Tag Archives: poetry

Be a Shape Shifter!

little puss

What do you see in the magical coat of Little Puss? Evil snowman or smiling panda bear? This tricky feline is a shape shifter!

What’s your favorite genre, someone recently asked me. Poetry, fiction, nonfiction, plays? My answer: All of them!

The longer I write, the more I’ve learned that the various writing genres are not mutually exclusive. The same solid idea that sparked a short story could easily morph into an essay or a poem. Especially if you still have curiosity about the topic. So why limit yourself to just one form? Be like Little Puss, a shape shifter!

Case in point. Shirley Jackson. This renowned writer didn’t just pen short stories and novels; she also wrote essays and even drew cartoons! Here’s another:  Vladimir Nabokov. He wrote stories, novels, poetry and his nonfiction memoir, Speak Memory, is a model for any writer in terms of craft. Dorothy Parker: poetry, stories, book reviews. And Tennessee Williams wrote much of the above and even took playwriting to another level by tackling screenplays.

Shakespeare was also a notorious shape shifter, excelling in every form available at the time. If he lived today, in addition to the plays and poetry, he’d probably dash out a sitcom or two, don’t you think?

Shape shifting is also more efficient. In my case, my essay “Eulogy of a Northern Red Oak” eventually turned into a poem. It’s essentially a condensed form of the same essay but with unusual line breaks and intentional omissions, the sadness of the topic–the loss of our natural habitat–is exacerbated. The poem was named a finalist in the 2019 Poet Laureate Competition and will be published in “Waiting for the Wood Thrush,” my first poetry collection by Finishing Line Press in November.

As I plunder through my old writing projects, I’m continuing to “shift shapes.” Or is it “shape shift” ? Maybe I’ll breathe new life into an old essay and turn it into a short story. And I think I have a poem or two that might work as a short story….humm….let the magic begin!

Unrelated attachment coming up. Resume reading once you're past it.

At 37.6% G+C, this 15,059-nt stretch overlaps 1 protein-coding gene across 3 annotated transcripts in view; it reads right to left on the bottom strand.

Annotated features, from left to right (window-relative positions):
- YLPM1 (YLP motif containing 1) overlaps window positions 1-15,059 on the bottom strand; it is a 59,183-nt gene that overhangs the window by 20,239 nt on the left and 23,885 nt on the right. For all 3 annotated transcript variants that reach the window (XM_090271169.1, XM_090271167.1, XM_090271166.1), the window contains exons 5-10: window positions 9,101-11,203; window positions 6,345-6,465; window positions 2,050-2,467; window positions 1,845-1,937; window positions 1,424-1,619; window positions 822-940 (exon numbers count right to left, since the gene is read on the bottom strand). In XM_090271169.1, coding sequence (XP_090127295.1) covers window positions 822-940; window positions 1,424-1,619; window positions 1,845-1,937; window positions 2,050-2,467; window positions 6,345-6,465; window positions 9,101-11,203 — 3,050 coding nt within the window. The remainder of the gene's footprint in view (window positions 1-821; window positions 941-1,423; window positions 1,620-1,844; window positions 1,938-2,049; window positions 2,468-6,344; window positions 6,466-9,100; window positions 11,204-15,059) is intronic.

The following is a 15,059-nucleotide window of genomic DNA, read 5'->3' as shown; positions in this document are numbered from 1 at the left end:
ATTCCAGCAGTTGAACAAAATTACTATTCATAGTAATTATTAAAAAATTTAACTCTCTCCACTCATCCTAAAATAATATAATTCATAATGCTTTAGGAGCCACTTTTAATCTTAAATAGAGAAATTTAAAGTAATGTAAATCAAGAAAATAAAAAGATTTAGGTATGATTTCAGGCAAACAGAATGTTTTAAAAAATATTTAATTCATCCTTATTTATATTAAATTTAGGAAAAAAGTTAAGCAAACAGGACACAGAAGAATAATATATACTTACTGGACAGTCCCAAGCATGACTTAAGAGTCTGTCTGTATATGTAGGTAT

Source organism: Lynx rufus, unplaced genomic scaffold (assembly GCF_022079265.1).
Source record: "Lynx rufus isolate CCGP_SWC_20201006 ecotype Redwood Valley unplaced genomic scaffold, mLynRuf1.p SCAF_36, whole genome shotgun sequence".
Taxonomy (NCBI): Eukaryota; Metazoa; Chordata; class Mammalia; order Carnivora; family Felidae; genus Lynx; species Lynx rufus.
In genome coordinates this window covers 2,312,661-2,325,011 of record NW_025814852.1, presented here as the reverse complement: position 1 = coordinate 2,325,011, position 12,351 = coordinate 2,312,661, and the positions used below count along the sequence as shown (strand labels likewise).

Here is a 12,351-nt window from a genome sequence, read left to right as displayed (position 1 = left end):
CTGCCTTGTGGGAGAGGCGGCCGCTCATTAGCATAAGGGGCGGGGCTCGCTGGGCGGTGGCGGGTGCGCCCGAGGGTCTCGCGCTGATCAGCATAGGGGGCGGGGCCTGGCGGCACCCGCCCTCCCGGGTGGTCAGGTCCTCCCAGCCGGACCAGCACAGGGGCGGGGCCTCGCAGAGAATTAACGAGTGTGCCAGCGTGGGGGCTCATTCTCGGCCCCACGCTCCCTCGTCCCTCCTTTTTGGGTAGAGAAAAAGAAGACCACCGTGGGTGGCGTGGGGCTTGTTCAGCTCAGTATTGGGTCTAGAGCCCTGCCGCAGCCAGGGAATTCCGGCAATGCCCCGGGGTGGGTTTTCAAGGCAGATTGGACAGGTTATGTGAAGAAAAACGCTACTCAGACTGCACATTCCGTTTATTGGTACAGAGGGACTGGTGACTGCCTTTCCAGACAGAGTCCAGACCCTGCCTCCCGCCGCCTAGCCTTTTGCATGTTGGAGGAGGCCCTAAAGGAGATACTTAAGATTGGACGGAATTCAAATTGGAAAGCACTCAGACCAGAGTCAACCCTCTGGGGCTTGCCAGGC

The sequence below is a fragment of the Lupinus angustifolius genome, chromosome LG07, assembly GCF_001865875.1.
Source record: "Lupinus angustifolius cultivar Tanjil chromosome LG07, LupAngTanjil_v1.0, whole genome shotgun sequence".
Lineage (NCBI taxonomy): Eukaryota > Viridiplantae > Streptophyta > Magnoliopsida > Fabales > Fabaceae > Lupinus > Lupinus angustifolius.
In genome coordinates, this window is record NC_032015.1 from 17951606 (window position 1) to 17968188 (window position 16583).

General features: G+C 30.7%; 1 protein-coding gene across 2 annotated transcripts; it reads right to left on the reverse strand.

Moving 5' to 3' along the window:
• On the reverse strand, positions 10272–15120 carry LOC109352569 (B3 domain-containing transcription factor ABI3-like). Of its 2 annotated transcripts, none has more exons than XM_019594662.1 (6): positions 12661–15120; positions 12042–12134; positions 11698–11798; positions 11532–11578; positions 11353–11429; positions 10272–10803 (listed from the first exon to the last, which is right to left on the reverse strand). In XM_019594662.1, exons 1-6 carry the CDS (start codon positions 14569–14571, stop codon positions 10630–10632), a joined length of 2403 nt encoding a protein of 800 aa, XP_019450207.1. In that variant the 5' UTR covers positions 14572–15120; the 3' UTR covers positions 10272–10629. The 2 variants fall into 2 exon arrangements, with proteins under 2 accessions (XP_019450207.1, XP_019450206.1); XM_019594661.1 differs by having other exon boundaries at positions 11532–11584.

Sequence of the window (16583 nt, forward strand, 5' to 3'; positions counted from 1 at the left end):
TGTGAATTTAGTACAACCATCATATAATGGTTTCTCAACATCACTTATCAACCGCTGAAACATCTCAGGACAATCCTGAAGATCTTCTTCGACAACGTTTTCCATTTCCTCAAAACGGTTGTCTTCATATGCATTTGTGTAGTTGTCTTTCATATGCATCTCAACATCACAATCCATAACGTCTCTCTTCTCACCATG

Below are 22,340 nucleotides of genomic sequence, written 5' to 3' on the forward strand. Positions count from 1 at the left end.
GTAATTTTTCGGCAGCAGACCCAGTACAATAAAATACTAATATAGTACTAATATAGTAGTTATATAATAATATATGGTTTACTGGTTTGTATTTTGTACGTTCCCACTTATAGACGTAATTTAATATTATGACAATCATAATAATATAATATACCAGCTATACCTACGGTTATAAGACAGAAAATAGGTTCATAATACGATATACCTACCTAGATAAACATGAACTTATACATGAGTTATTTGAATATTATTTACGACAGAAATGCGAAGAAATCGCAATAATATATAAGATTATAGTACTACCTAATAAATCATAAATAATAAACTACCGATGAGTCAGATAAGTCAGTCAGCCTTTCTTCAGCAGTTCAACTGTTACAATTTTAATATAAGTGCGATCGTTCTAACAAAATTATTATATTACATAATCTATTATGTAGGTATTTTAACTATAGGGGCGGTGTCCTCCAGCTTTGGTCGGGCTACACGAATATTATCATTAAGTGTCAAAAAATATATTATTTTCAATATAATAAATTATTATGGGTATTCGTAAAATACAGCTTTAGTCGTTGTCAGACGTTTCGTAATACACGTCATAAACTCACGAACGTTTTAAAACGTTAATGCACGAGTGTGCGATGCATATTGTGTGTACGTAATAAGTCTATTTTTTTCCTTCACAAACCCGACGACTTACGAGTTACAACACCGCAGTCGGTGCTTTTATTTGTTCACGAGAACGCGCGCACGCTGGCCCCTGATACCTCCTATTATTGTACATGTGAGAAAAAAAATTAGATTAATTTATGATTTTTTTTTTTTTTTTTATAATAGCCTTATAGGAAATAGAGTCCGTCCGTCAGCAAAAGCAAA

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A Day of Poetry at Weymouth

Ashley-podiumBefore the deluge today, we enjoyed a wonderful day of poetry at the Weymouth Center for the Arts & Humanities in lovely Southern Pines. The N.C. Poetry Society held its annual awards day, and I was honored to join both old and new friends to read “Eulogy of a Northern Red Oak,” a finalist for the Poet Laureate Award.

“Eulogy” will be one of the poems in my forthcoming collection to be published by the kind and generous Finishing Line Press in Georgetown, Kentucky. After much deliberation, and a conferral with reviewers and friends, my chapbook of 30 poems is now titled “Waiting for the Wood Thrush.” This title makes the most sense, given the book’s strong focus on nature as well as love.

In addition to hearing my fellow poets read, another highlight of the day was the dedication of Pinesong to my friend and celebrated author Ruth Moose. She was regaled for her unwavering support of the poetry community, her love of stories, and, of all things, the exclamation mark! Here’s extra just for Ruth!!!!!

The exclamation mark is both joy and urgency, delight and a bit of fright, a paradox unto itself.  It underscores the words of W.H. Auden, recently shared by a friend. The revered poet’s definition of poetry? “The clear expression of mixed feelings.”

 

What makes a successful writer?

flowers.jpgIn this particular order….

1- Love of language

2 – Internal burning desire to write, write, write….no matter what’s going on in their lives

3 – Abiding curiosity (obsession!) for the human experience

4 – Significant body of work to draw from so there’s always something in circulation — plenty of pieces to submit and re-submit when the times are tough.

What do you think? Am I missing something? It’s entirely possible!

“Pfull” House at Pfeiffer and WOW!